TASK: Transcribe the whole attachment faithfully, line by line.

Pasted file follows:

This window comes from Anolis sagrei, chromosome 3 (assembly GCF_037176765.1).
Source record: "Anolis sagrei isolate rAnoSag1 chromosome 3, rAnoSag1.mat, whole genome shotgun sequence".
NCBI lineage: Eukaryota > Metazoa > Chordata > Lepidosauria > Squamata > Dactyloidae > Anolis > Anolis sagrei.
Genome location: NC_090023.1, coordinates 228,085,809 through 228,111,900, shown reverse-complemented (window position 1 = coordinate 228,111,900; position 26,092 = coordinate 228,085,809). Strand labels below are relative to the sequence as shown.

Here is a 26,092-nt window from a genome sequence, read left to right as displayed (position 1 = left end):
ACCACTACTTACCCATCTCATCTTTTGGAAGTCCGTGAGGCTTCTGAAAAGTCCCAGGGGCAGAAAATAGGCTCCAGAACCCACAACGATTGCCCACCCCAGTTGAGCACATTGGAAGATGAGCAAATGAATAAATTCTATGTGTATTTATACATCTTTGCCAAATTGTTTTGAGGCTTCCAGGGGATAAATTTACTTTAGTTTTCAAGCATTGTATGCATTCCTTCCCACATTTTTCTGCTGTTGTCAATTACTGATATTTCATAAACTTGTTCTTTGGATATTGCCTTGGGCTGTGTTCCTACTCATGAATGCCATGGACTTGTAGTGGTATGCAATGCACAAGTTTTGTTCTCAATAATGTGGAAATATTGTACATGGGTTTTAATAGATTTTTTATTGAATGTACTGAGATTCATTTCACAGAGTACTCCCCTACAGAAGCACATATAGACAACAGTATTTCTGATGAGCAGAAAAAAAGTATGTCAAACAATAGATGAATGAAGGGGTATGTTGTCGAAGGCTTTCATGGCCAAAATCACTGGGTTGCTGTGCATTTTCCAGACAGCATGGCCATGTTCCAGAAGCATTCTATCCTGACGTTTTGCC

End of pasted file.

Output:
This window comes from Anolis sagrei, chromosome 3 (assembly GCF_037176765.1).
Source record: "Anolis sagrei isolate rAnoSag1 chromosome 3, rAnoSag1.mat, whole genome shotgun sequence".
NCBI lineage: Eukaryota > Metazoa > Chordata > Lepidosauria > Squamata > Dactyloidae > Anolis > Anolis sagrei.
Genome location: NC_090023.1, coordinates 228,085,809 through 228,111,900, shown reverse-complemented (window position 1 = coordinate 228,111,900; position 26,092 = coordinate 228,085,809). Strand labels below are relative to the sequence as shown.

Here is a 26,092-nt window from a genome sequence, read left to right as displayed (position 1 = left end):
ACCACTACTTACCCATCTCATCTTTTGGAAGTCCGTGAGGCTTCTGAAAAGTCCCAGGGGCAGAAAATAGGCTCCAGAACCCACAACGATTGCCCACCCCAGTTGAGCACATTGGAAGATGAGCAAATGAATAAATTCTATGTGTATTTATACATCTTTGCCAAATTGTTTTGAGGCTTCCAGGGGATAAATTTACTTTAGTTTTCAAGCATTGTATGCATTCCTTCCCACATTTTTCTGCTGTTGTCAATTACTGATATTTCATAAACTTGTTCTTTGGATATTGCCTTGGGCTGTGTTCCTACTCATGAATGCCATGGACTTGTAGTGGTATGCAATGCACAAGTTTTGTTCTCAATAATGTGGAAATATTGTACATGGGTTTTAATAGATTTTTTATTGAATGTACTGAGATTCATTTCACAGAGTACTCCCCTACAGAAGCACATATAGACAACAGTATTTCTGATGAGCAGAAAAAAAGTATGTCAAACAATAGATGAATGAAGGGGTATGTTGTCGAAGGCTTTCATGGCCAAAATCACTGGGTTGCTGTGCATTTTCCAGACAGCATGGCCATGTTCCAGAAGCATTCTATCCTGACGTTTTGCC